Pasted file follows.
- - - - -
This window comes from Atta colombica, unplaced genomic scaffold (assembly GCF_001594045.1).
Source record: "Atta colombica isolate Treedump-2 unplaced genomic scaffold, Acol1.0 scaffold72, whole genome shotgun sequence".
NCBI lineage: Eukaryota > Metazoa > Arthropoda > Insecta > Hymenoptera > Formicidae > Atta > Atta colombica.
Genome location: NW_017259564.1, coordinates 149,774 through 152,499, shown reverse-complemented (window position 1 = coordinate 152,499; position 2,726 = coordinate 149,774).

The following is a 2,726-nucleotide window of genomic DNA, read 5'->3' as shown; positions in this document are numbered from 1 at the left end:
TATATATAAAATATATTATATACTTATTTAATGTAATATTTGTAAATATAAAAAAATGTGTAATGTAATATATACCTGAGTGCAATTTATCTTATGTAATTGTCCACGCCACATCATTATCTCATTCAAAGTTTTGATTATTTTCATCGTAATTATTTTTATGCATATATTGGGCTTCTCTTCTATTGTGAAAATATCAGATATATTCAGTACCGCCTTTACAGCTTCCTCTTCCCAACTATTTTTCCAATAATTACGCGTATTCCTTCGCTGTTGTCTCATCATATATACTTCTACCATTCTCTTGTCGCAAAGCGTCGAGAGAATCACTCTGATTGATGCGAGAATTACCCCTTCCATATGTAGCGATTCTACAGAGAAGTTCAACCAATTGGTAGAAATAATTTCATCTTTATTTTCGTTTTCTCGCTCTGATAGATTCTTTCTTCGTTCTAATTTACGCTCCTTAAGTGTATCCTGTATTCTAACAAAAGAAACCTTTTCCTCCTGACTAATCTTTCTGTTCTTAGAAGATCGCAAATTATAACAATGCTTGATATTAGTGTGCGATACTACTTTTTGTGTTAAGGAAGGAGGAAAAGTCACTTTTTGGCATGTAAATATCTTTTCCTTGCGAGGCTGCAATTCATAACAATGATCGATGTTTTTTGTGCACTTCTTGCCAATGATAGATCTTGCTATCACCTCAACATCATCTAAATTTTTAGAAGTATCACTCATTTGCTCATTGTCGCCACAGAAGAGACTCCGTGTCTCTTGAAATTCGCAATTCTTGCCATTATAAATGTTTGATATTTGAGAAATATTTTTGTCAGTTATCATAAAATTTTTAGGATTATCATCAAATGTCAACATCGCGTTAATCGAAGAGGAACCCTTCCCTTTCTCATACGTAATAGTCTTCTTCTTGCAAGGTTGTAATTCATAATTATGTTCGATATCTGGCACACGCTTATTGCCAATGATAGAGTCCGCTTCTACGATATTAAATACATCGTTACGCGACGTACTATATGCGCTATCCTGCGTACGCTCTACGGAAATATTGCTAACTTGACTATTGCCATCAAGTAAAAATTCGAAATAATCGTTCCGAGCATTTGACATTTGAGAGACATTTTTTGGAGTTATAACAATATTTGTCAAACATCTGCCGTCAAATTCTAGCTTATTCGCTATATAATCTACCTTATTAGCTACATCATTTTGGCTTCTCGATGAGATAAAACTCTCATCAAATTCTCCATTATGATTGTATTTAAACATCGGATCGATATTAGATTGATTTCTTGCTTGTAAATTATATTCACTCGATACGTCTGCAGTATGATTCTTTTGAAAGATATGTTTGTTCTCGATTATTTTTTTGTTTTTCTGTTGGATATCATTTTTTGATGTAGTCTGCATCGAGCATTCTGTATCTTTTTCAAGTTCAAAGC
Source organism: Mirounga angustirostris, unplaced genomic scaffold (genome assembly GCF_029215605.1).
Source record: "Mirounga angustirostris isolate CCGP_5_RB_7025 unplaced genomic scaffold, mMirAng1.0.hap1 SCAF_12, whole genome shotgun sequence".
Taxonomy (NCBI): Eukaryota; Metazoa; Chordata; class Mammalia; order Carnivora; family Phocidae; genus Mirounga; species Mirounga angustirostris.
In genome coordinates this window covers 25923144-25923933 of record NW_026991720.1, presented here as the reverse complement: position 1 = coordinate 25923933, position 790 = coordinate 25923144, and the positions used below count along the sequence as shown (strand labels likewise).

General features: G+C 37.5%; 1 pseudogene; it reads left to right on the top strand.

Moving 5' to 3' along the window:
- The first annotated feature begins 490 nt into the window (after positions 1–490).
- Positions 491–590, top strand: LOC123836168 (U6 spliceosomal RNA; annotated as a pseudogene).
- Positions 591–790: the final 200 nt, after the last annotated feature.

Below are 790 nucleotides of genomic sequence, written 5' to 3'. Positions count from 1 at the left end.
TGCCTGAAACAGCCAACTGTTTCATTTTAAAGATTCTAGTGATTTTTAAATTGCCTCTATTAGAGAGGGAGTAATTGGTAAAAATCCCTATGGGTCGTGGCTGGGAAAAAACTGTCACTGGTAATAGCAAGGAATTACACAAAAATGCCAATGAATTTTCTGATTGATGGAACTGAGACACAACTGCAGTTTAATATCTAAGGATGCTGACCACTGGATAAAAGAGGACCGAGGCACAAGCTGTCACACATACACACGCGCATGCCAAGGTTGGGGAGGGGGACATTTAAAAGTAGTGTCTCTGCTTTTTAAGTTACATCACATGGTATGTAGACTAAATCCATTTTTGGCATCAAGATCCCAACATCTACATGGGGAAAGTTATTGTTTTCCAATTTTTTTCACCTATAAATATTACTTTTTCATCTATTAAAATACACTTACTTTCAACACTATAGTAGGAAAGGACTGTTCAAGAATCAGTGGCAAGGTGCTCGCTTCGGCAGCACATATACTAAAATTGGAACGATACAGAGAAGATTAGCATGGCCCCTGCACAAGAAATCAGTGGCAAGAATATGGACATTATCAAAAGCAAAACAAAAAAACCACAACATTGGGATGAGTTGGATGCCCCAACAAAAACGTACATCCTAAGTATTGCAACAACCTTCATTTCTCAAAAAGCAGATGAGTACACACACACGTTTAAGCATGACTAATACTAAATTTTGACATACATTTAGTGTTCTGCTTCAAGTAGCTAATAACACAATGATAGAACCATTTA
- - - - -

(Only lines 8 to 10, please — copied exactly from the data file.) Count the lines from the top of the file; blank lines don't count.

Source record: "Mirounga angustirostris isolate CCGP_5_RB_7025 unplaced genomic scaffold, mMirAng1.0.hap1 SCAF_12, whole genome shotgun sequence".
Taxonomy (NCBI): Eukaryota; Metazoa; Chordata; class Mammalia; order Carnivora; family Phocidae; genus Mirounga; species Mirounga angustirostris.
In genome coordinates this window covers 25923144-25923933 of record NW_026991720.1, presented here as the reverse complement: position 1 = coordinate 25923933, position 790 = coordinate 25923144, and the positions used below count along the sequence as shown (strand labels likewise).